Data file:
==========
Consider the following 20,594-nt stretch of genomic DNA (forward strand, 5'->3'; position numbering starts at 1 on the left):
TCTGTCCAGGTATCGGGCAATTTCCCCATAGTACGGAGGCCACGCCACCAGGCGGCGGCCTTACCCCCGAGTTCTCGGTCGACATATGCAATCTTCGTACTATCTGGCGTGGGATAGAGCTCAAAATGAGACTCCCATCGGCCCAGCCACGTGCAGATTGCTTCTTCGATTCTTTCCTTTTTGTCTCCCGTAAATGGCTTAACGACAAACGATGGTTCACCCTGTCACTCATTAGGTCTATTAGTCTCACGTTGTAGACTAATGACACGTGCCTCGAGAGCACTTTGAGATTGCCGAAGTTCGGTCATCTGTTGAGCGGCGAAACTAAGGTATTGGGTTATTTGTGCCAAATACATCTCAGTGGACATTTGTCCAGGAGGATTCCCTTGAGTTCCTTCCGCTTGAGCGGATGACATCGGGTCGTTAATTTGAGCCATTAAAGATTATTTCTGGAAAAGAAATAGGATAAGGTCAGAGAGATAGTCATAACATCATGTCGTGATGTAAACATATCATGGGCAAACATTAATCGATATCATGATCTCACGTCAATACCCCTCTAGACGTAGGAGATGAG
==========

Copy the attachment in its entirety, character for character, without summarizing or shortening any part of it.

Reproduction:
Consider the following 20,594-nt stretch of genomic DNA (forward strand, 5'->3'; position numbering starts at 1 on the left):
TCTGTCCAGGTATCGGGCAATTTCCCCATAGTACGGAGGCCACGCCACCAGGCGGCGGCCTTACCCCCGAGTTCTCGGTCGACATATGCAATCTTCGTACTATCTGGCGTGGGATAGAGCTCAAAATGAGACTCCCATCGGCCCAGCCACGTGCAGATTGCTTCTTCGATTCTTTCCTTTTTGTCTCCCGTAAATGGCTTAACGACAAACGATGGTTCACCCTGTCACTCATTAGGTCTATTAGTCTCACGTTGTAGACTAATGACACGTGCCTCGAGAGCACTTTGAGATTGCCGAAGTTCGGTCATCTGTTGAGCGGCGAAACTAAGGTATTGGGTTATTTGTGCCAAATACATCTCAGTGGACATTTGTCCAGGAGGATTCCCTTGAGTTCCTTCCGCTTGAGCGGATGACATCGGGTCGTTAATTTGAGCCATTAAAGATTATTTCTGGAAAAGAAATAGGATAAGGTCAGAGAGATAGTCATAACATCATGTCGTGATGTAAACATATCATGGGCAAACATTAATCGATATCATGATCTCACGTCAATACCCCTCTAGACGTAGGAGATGAG